They tell of they said they told
We drove so fast that our car seemed to do
nothing but scrape against the landscape; not
unlike the way our mothers taught us to shave our legs.
Wielding the turns as if they’d been our own
knobbly knees and ankle bones.
We didn’t dare look over out shoulders for fear that
we wouldn’t see an ounce of dust in our path.
Just as we feared missing a breath and nicking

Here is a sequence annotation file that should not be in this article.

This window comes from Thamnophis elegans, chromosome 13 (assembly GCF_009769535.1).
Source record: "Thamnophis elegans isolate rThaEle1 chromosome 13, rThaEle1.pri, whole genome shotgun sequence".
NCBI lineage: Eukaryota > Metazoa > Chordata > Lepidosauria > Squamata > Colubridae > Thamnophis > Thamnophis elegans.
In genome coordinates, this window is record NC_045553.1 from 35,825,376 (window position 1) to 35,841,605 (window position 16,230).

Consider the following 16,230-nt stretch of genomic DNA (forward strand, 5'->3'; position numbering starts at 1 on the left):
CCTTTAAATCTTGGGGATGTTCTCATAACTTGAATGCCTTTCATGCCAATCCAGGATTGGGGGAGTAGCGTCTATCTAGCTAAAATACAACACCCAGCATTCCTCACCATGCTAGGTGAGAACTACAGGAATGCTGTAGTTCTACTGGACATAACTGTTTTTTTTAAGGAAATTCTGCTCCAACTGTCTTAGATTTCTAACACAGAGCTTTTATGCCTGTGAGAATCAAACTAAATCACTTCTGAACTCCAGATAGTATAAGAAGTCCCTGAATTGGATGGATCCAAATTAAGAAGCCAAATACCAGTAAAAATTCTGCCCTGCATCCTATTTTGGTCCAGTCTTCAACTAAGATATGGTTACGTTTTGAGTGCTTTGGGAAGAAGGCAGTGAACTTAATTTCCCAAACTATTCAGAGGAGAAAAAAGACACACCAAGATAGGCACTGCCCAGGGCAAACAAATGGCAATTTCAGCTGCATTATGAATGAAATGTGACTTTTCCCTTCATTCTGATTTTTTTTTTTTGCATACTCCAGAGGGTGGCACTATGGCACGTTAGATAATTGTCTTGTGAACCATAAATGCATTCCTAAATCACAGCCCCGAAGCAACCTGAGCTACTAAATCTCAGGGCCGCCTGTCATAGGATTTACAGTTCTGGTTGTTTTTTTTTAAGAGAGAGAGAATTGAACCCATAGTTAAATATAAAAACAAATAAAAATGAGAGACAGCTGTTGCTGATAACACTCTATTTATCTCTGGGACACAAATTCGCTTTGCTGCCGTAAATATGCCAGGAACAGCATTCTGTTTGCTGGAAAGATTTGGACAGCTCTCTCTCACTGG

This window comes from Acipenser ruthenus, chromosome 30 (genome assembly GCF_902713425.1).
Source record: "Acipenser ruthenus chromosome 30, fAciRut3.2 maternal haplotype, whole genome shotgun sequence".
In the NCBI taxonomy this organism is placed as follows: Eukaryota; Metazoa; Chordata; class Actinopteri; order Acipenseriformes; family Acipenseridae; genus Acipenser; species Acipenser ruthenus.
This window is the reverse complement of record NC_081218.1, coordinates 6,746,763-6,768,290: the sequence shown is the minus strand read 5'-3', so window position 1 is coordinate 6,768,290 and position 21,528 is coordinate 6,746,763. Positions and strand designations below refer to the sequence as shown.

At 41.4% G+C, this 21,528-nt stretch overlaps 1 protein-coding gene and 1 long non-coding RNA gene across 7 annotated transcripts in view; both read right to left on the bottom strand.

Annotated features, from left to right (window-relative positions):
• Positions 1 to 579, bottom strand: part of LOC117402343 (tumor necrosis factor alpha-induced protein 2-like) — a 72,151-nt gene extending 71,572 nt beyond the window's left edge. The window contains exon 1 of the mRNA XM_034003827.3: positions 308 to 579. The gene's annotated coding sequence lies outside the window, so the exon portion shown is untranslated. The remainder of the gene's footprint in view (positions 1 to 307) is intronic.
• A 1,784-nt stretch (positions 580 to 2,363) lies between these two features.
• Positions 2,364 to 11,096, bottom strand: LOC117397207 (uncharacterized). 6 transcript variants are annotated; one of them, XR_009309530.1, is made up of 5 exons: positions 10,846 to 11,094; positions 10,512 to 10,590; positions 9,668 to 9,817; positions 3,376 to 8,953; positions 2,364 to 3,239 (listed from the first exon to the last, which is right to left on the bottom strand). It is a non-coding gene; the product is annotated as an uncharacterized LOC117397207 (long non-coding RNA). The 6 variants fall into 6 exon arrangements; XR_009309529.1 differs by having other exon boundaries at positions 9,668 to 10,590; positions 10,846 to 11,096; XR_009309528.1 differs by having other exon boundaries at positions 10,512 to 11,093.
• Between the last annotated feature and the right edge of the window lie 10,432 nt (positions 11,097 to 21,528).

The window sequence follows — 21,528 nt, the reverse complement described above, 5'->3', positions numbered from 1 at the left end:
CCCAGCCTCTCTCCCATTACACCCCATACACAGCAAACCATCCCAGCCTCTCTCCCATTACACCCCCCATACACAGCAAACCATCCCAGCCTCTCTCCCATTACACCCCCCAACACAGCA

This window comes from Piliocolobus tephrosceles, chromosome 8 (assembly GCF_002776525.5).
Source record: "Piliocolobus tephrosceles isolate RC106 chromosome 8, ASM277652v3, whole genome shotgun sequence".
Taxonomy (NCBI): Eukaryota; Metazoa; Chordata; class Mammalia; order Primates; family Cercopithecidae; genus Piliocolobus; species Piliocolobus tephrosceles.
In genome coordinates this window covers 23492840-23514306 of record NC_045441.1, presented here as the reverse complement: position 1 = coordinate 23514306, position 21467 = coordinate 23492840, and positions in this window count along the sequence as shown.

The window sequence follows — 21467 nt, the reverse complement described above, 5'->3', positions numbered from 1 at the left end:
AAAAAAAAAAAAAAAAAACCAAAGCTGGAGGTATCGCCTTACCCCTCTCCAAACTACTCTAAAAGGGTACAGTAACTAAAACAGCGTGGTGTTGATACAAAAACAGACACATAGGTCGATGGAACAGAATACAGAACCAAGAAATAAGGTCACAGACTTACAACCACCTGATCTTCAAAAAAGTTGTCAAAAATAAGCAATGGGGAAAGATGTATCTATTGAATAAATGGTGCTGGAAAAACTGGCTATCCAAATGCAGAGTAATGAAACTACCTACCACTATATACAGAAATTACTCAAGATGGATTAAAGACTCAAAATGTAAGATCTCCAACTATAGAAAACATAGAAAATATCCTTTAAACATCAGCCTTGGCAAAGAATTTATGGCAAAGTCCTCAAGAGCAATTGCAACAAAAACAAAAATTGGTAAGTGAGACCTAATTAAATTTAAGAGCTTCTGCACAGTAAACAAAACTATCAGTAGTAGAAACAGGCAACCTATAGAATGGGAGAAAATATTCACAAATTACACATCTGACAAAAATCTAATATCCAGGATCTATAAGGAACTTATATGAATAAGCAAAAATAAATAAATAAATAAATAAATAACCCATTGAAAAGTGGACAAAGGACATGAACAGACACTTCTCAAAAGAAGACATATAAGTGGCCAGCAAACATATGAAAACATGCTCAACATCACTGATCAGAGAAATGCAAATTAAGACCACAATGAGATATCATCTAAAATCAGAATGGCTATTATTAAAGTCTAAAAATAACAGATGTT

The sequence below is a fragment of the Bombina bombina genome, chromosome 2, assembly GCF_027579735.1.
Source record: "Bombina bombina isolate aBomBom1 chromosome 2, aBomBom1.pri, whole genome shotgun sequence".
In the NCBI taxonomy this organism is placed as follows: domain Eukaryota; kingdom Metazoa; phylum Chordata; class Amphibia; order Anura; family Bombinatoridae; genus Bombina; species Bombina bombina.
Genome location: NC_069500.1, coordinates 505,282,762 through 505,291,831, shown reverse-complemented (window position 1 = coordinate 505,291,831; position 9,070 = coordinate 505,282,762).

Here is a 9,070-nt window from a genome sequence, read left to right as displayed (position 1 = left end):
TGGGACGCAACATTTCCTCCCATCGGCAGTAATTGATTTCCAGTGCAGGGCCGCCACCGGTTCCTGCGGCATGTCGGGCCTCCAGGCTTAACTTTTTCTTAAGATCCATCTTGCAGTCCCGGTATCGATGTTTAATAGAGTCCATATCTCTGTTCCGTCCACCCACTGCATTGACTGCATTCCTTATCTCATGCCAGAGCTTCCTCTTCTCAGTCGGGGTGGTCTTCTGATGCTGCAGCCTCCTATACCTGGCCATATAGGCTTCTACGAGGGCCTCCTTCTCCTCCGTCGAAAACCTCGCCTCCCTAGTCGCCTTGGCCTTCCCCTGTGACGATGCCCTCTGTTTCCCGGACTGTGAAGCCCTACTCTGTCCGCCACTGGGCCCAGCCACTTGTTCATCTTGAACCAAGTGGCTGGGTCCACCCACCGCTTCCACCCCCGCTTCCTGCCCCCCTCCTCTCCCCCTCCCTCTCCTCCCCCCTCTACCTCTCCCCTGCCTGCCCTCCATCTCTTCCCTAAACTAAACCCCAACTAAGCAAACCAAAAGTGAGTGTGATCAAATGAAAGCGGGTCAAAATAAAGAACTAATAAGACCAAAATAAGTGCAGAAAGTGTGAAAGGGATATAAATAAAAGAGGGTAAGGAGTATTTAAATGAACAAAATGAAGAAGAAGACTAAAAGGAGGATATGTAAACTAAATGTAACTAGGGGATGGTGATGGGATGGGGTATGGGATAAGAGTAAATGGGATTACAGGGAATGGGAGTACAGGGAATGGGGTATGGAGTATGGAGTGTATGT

Only to later bare those cuts with pride, ’cause
we’d had used a razor that morning.
They told us to be shakers, and earth quakers. Our
dreams were second to none.
Those tunnels were the same ones that the trains
would pass through.
Tennae Maki is a weekend writer that works for an architecture firm. She is also the volunteer audio archivist for a Brooklyn-based arts radio station. Her work has been published in numerous print and digital literary journals, including; 491, Spillway, Eunoia Review, Futures Trading, The Bicycle Review, Lone Star Poetry Magazine, and Belleville Park Pages.